Several of his students introduced groups of poor inner-city youths and
adults to the Scottish Highlands, which they had never seen before. At
first these folks were frightened or felt ridiculous, because wilderness
was an environment foreign to them. But after two or three days of supportive
experiences in the wild, these city dwellers began to change. Some of
them became angry, others quite sad, as they realized what they had been
missing all of their lives. Direct contact with nature, with wilderness,
with trees, is a profound experience of beauty, "almost a spiritual experience,"
according to McIntosh, of which the urban poor have been deprived. But
finding such wilderness areas in Scotland is quite difficult today. McIntosh
notes that the Highlands, which today are a rock-strewn landscape barren
of trees, were once two-thirds covered with forests. Scotland's woods,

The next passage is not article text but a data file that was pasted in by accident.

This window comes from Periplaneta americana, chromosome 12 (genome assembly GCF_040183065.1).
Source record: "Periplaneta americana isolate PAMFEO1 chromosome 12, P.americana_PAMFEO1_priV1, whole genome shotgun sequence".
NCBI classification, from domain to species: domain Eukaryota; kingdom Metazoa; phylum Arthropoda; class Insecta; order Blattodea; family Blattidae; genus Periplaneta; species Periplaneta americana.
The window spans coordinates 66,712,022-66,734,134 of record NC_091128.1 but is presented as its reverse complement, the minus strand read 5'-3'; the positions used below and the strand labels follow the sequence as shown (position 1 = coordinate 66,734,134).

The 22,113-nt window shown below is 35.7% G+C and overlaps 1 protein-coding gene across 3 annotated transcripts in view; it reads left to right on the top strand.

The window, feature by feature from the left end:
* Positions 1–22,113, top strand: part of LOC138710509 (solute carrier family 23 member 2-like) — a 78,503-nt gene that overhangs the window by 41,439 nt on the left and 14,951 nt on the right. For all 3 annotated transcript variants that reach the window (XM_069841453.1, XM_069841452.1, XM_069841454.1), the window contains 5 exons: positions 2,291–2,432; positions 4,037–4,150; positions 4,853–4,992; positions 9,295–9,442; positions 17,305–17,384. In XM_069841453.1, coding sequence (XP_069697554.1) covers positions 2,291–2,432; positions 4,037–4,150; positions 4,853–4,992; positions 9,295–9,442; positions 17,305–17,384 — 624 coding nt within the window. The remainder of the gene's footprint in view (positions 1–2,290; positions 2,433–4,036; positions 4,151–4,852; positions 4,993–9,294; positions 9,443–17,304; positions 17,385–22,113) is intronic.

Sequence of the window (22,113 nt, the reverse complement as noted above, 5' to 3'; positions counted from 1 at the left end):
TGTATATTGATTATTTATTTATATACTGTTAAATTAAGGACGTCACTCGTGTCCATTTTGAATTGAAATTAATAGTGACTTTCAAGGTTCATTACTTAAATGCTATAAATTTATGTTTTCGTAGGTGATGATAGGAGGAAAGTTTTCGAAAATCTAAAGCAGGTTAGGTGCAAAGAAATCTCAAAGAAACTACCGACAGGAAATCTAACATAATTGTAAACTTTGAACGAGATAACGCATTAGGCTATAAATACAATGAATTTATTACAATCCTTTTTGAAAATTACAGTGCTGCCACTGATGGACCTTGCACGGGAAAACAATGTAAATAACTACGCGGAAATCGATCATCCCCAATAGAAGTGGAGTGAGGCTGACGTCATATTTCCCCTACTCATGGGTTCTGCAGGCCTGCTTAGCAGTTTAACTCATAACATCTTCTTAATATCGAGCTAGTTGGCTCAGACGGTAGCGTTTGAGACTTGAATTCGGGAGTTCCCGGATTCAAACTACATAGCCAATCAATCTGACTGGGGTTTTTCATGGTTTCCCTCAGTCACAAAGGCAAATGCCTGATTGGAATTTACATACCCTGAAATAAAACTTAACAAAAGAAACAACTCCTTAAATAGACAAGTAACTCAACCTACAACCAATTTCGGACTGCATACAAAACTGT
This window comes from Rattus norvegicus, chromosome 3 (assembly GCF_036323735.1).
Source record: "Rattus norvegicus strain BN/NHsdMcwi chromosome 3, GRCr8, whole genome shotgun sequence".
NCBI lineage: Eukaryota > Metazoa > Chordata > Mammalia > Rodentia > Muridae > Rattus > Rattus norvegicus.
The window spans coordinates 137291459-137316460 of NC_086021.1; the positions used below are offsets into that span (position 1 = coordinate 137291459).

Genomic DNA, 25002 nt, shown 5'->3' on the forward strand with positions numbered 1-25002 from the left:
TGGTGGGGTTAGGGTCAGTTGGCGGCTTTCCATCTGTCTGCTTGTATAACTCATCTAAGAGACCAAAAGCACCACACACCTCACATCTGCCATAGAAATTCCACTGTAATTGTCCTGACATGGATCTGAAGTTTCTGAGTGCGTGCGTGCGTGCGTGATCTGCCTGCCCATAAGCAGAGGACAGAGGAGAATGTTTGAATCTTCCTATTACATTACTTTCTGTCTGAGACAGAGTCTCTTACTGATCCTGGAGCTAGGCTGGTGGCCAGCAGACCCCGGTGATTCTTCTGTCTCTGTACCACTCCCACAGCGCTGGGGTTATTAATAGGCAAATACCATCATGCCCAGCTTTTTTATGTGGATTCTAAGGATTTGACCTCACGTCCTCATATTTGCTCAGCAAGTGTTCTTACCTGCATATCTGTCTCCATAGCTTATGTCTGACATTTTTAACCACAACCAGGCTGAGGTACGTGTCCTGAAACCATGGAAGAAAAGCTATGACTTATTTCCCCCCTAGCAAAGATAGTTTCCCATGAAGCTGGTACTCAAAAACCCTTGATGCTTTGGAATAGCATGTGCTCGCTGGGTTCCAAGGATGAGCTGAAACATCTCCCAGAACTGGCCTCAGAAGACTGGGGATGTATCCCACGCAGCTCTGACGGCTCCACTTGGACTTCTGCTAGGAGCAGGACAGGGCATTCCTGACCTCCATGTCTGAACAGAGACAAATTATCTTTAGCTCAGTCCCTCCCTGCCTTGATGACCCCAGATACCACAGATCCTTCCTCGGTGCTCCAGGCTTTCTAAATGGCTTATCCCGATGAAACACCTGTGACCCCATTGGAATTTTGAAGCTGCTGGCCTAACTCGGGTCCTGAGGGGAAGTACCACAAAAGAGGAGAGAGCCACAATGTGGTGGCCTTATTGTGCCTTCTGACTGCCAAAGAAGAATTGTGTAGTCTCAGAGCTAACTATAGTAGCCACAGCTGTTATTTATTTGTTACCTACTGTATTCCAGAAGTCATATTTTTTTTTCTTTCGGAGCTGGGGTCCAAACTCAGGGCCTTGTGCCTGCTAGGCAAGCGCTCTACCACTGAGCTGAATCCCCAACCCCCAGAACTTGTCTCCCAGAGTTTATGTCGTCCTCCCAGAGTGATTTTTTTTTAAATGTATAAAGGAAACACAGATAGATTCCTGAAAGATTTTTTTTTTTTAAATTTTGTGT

like Ireland's, were felled by the British ax in the 17th and 18th centuries
for the shipbuilding and construction trades as well as to make way for
the sheep that now dot the countryside. These "white vermin" have cropped
the landscape so closely that it has destroyed the environment. Glens
that were once filled with trees and flowers, some with important medicinal
qualities, as well as with the cries of children at play are now empty
of both wildlife and people. This was the final means of colonizing the
Scots. Their language and poetry were prohibited, the kilt was banned,
their social life based on the clan and its chieftains was broken down,